We have been hearing about this for years, but if it does explode, what will be the trigger and what will be the explosion?
Businesses worldwide are embracing mobile phones as a viable channel to target consumers with their brand messages. Fueling this trend are improvements in mobile technology by leading cellular service providers, an increased consumer adoption rate of mobile phones, and a growing niche market of vendors that supply mobile search, messaging, and marketing services.
If we deconstruct the mobile marketing and advertising industry into its various types of capabilities for reaching consumers, we find that one method continues to garner the lion’s share of spending – direct response advertising or text messaging. Still, mobile advertisement placement seems to be the thing that most think about when they think of “Mobile Marketing”.
Companies such as AOL must have believed this when they acquired Third Screen Media. AOL’s long-term challenge is to stave off the accelerated efforts of Google and Bing within the mobile space, particularly mobile local search. Although Google, MSN, Yahoo, and America Online dominate the white label search and content aggregator supply side.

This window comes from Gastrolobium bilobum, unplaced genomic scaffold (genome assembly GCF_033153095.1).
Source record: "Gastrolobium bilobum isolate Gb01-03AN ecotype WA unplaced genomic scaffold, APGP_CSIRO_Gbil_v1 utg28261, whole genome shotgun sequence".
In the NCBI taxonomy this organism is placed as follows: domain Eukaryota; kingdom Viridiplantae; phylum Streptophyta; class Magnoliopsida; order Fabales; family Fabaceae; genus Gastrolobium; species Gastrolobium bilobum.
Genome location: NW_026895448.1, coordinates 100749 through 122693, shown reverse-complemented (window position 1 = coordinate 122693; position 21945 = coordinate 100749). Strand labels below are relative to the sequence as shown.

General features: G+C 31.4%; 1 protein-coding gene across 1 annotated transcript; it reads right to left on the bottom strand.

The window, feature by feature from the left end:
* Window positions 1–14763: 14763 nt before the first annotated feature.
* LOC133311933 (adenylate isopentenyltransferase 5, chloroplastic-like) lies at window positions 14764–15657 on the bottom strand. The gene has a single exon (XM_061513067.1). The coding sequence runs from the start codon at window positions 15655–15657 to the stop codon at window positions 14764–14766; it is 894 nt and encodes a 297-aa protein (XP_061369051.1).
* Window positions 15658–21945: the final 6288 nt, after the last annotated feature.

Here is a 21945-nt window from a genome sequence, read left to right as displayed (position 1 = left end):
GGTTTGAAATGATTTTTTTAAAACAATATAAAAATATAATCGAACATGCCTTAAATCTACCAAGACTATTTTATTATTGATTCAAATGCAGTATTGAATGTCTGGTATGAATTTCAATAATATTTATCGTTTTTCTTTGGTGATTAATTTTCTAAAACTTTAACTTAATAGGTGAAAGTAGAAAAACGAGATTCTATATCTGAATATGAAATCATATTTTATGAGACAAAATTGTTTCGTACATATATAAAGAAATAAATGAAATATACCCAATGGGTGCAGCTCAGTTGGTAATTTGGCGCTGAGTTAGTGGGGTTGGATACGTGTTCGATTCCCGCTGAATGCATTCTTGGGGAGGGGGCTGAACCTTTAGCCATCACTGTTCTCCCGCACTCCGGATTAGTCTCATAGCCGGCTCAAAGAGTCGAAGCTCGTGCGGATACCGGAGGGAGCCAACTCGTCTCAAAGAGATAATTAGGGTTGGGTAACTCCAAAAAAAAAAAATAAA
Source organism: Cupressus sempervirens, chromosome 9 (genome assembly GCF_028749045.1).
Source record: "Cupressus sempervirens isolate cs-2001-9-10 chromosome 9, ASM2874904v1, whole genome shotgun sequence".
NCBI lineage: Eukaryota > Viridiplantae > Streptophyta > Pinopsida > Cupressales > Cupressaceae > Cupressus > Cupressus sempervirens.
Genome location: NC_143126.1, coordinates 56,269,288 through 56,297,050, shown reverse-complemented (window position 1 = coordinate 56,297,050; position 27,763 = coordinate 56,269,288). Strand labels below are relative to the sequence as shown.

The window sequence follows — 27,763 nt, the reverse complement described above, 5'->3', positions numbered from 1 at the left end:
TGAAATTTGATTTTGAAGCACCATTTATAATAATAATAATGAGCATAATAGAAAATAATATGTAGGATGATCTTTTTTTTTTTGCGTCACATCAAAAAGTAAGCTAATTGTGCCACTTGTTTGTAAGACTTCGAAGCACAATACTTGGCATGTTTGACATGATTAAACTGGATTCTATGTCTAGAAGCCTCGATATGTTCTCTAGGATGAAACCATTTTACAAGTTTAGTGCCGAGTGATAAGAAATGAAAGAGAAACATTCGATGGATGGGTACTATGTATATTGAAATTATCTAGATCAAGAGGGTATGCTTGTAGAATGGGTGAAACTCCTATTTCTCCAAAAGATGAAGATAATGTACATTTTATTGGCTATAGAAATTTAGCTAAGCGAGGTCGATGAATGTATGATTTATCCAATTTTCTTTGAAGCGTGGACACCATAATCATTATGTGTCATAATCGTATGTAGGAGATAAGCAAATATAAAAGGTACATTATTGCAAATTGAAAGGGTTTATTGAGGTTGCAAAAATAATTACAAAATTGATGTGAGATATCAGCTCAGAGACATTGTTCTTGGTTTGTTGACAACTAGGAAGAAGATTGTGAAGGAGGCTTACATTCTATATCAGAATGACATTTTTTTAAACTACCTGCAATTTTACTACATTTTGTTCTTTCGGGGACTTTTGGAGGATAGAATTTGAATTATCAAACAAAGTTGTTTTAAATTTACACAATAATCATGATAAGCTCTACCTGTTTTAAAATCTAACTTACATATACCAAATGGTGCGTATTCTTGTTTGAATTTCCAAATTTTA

Others players, such as AdMob, are at a critical juncture due to the increasing maturity of the mobile marketing and advertising space that is resulting in big payoffs for brand managers, particularly those selling to a local consumer market. Another competitor, DoubleClick, must continue to add prominent brands to its network and further develop its analytics capabilities or risk losing share to competing companies such as AdMob and Third Screen Media (now AOL).
It is expected that Google will emerge as the dominant search platform through 2012 when Microsoft has had ample time to innovate Bing into a fierce enough white label competitor. However, will they just focus on search or will they also focus on direct response?
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